Sentence Examples with the word alienating

Hitherto life-owners of land, holding as subtenants, had possessed large powers of alienating it, to the detriment of their superior lords, who would otherwise have recovered it, when their vassals died heirless, as an escheat.

The adhesion of the same monarch to the League of the Catholic Reaction certainly added to the difficulties of Polish diplomacy, and still further divided the already distracted diet, besides alienating from the court the powerful and popular chancellor Zamoyski.

In the constitutional movement in Persia (1907) the Babis, though their sympathies are undoubtedly with the reformers, wisely refrained from outwardly identifying themselves with that party, to whom their open support, by alienating the orthodox mujtahids and mullds, would have proved fatal.

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The question of the succession was now again prominent, and Shaftesbury, in opposition to Halifax, committed the error, which really brought about his fall, of putting forward Monmouth as his nominee, thus alienating a large number of his supporters; he encouraged, too, the belief that this was agreeable to the king.

It was to their credit, indeed, that the encyclopaedists attacked them as the foremost representatives of Christianity, but they are accountable in no small degree in France, as in England, for alienating the minds of men from the religion for which they professed to work.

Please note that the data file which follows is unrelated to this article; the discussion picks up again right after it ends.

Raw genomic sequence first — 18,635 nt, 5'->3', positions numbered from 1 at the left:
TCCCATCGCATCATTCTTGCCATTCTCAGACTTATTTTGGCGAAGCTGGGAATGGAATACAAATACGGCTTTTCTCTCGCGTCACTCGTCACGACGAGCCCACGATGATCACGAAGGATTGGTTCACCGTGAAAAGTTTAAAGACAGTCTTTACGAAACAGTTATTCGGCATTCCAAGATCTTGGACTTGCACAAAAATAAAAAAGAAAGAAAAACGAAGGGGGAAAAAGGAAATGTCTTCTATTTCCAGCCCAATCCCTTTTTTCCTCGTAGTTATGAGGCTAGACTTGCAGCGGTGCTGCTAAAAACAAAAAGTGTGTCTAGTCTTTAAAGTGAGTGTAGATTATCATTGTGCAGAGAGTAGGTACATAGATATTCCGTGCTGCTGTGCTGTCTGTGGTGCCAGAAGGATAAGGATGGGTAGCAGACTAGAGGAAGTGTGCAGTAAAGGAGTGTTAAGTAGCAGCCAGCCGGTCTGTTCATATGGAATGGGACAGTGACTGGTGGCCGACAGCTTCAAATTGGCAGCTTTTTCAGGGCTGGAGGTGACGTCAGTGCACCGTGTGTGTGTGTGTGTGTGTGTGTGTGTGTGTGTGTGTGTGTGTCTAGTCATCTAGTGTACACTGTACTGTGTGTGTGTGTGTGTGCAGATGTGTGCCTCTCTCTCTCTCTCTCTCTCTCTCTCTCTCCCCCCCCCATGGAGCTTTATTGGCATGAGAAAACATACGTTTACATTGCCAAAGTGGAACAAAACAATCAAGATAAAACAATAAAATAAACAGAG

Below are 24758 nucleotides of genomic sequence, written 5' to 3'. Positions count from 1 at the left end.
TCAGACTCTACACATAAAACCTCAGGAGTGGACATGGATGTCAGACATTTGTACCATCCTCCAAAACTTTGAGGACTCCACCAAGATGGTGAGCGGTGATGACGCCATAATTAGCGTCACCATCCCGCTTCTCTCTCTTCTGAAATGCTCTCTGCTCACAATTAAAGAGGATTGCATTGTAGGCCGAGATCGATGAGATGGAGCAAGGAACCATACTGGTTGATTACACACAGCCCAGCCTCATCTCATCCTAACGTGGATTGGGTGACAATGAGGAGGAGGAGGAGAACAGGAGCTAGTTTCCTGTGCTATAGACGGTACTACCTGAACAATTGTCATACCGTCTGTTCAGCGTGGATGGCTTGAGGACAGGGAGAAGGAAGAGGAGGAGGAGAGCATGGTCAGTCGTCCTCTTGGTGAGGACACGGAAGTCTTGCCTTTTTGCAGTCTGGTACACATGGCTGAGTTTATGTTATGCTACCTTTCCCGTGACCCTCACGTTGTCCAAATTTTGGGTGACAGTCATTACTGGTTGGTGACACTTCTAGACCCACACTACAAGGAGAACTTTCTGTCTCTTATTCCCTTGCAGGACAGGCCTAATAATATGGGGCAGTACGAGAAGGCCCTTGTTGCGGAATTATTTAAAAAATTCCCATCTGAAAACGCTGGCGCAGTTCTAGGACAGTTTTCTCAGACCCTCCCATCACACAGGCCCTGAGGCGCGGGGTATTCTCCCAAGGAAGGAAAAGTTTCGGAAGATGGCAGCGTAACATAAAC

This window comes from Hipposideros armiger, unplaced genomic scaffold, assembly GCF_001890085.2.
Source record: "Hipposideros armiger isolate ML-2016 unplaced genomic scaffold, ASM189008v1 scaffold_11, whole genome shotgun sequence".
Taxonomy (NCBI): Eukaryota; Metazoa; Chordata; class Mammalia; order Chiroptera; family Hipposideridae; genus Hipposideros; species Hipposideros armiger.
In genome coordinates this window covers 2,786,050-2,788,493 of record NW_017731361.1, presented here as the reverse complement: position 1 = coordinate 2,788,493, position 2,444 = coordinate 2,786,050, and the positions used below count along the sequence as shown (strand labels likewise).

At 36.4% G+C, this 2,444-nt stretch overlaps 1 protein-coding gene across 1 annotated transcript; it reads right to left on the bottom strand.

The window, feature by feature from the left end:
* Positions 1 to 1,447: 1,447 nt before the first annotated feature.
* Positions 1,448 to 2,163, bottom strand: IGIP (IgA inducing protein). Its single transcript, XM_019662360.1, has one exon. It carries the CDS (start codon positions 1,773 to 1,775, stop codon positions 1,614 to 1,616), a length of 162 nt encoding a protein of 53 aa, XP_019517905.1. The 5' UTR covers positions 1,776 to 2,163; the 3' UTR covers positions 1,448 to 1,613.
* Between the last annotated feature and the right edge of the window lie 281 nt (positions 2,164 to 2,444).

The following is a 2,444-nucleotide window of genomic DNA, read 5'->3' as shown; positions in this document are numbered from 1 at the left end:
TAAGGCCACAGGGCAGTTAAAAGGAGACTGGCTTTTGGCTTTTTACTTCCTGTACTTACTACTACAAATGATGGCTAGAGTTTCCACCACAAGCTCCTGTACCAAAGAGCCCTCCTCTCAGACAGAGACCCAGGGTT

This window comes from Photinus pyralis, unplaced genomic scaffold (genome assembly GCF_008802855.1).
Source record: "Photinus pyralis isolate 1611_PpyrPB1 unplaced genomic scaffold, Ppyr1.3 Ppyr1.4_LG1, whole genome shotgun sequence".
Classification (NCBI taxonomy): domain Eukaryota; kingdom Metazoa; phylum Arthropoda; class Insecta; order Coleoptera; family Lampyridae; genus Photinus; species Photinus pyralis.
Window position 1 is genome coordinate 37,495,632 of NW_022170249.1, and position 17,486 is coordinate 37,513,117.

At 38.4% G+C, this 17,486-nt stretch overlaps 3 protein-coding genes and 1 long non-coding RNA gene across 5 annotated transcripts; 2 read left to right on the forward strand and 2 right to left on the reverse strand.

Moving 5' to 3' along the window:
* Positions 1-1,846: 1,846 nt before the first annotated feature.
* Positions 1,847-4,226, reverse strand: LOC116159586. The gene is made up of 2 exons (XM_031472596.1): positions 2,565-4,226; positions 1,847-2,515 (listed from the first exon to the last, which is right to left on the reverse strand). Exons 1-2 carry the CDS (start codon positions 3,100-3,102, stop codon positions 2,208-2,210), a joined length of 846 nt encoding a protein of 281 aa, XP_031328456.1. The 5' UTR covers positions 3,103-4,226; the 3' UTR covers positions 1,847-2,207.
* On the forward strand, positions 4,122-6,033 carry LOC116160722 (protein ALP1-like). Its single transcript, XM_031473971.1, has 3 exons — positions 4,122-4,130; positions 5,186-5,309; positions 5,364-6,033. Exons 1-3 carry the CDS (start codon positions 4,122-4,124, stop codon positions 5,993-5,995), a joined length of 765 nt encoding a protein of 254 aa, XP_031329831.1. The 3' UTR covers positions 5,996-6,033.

Besides perpetuating the strife with his enemies he was alienating his friends, and finding it increasingly difficult to pay his mercenaries.

Kok was not formidable in a military sense, nor could he prevent individual Griquas from alienating their lands.

He wandered over Europe in disguise, alienating the friends and crushing the hopes of his party; and in 1766, on returning to Rome at the death of his father, he was treated by Pope Clement XIII.

The land policy of previous govern- Young's ments was entirely revised, and the Land Bill, framed by Sir John Robertson, introduced the principle of deferred payments for the purchase of crown lands, and made residence and cultivation, rather than a sufficient price, the object to be sought by the crown in alienating the public estate.

SUBINFEUDATION, in English law, the practice by which tenants, holding land under the king or other superior lord, carved out in their turn by subletting or alienating a part of their lands new and distinct tenures.